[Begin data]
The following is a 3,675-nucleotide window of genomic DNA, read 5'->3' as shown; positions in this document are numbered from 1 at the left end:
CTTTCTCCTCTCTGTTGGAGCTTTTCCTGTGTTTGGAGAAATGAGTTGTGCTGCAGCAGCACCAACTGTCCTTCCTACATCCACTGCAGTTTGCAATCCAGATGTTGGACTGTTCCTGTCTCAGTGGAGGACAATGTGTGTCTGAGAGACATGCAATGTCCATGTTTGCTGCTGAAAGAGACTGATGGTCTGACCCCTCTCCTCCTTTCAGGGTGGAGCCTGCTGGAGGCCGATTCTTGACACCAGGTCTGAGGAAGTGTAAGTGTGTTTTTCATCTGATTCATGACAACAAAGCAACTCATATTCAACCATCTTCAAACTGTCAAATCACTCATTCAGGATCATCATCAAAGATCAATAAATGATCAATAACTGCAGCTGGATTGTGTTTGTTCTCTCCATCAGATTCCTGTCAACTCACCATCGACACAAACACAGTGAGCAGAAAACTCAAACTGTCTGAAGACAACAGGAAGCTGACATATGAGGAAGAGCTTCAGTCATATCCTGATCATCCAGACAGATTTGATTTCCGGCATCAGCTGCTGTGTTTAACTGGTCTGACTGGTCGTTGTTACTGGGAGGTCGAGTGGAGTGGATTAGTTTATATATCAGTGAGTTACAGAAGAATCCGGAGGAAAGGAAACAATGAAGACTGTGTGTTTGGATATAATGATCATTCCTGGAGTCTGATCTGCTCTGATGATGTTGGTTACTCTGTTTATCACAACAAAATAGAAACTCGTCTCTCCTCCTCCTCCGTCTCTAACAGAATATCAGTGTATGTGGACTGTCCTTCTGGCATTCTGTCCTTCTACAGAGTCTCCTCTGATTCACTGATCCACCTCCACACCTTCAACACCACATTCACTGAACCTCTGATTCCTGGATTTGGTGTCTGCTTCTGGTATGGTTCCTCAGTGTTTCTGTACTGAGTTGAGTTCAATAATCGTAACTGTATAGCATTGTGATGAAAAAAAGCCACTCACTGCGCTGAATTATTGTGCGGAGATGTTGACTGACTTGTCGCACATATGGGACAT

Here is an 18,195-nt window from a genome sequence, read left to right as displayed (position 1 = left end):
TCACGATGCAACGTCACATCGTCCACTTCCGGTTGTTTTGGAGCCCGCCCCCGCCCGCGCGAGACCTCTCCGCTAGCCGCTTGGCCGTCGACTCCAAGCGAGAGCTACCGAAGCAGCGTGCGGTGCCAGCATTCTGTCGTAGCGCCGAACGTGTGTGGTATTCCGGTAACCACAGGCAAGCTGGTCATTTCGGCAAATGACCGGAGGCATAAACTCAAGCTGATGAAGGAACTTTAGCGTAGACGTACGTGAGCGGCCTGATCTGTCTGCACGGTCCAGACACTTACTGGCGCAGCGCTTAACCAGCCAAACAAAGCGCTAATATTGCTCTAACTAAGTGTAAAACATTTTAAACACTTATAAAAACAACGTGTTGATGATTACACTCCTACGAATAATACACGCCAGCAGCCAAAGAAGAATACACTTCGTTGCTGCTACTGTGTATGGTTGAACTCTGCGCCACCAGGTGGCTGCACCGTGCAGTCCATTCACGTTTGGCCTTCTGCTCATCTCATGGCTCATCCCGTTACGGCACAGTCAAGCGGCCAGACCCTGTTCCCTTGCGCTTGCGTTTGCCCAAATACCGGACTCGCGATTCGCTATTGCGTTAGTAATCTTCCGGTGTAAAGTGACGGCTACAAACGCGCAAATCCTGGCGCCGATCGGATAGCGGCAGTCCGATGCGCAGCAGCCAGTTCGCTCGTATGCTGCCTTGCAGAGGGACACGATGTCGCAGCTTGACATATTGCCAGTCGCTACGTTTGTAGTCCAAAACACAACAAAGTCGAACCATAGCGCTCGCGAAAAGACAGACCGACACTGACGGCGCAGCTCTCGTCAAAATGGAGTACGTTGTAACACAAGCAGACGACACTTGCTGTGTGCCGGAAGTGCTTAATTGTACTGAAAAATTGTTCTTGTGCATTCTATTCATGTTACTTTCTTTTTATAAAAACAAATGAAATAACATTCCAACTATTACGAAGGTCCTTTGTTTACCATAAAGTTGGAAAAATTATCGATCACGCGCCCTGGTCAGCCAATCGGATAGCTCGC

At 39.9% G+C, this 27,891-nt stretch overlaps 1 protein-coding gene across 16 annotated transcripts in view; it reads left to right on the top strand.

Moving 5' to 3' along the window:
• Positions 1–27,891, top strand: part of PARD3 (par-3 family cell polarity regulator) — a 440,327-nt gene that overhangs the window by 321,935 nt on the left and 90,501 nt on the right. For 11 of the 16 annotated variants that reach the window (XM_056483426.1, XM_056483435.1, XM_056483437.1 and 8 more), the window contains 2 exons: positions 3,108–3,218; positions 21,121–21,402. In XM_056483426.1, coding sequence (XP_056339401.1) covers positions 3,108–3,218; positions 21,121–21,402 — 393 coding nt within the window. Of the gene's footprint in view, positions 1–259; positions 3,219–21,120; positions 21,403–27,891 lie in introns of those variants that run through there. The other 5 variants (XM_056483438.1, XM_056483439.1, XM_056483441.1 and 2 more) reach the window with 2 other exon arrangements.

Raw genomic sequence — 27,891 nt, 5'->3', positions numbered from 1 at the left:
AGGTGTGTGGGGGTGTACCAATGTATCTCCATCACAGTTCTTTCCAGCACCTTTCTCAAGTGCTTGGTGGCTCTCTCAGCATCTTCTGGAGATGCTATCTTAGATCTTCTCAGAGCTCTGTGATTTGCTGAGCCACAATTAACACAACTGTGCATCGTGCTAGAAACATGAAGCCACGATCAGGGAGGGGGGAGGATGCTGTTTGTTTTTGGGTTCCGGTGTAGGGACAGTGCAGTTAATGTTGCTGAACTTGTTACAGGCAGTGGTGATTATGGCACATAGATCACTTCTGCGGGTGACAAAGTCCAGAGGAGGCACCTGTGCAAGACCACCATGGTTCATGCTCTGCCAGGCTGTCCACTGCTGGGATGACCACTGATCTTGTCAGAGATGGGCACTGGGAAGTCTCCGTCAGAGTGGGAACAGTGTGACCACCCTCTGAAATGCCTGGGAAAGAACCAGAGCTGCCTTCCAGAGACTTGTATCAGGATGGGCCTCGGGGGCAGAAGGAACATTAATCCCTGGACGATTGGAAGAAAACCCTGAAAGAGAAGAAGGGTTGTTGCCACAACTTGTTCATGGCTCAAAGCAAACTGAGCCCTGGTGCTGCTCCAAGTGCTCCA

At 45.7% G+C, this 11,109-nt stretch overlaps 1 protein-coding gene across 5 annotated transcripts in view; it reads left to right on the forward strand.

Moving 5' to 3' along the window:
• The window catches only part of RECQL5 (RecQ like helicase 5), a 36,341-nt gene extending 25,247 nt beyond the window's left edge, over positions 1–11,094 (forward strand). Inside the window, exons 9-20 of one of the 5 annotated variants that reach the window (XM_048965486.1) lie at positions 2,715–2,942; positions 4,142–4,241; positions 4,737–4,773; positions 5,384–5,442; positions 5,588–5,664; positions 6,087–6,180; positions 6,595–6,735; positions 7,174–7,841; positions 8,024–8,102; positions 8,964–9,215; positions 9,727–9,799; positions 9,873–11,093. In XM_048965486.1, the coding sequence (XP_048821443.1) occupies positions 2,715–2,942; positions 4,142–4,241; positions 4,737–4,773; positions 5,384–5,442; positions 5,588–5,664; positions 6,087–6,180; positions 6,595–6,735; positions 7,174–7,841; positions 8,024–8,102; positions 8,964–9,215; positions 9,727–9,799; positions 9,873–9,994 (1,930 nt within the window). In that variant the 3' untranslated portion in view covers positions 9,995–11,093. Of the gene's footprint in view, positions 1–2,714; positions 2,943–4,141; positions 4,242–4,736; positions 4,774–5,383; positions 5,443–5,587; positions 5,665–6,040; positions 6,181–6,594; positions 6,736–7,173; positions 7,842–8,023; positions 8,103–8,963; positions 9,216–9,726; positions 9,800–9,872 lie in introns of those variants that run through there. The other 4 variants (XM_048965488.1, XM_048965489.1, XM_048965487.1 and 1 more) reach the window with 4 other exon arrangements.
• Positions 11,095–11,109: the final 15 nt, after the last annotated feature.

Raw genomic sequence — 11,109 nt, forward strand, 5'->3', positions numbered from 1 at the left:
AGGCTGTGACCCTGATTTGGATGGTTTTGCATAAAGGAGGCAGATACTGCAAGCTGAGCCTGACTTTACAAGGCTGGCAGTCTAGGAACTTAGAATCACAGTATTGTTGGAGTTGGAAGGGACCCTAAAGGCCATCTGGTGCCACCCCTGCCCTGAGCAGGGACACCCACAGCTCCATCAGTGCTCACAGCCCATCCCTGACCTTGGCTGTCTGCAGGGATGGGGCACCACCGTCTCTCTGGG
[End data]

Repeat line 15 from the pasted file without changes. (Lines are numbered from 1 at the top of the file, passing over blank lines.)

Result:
AGGCTGTGACCCTGATTTGGATGGTTTTGCATAAAGGAGGCAGATACTGCAAGCTGAGCCTGACTTTACAAGGCTGGCAGTCTAGGAACTTAGAATCACAGTATTGTTGGAGTTGGAAGGGACCCTAAAGGCCATCTGGTGCCACCCCTGCCCTGAGCAGGGACACCCACAGCTCCATCAGTGCTCACAGCCCATCCCTGACCTTGGCTGTCTGCAGGGATGGGGCACCACCGTCTCTCTGGG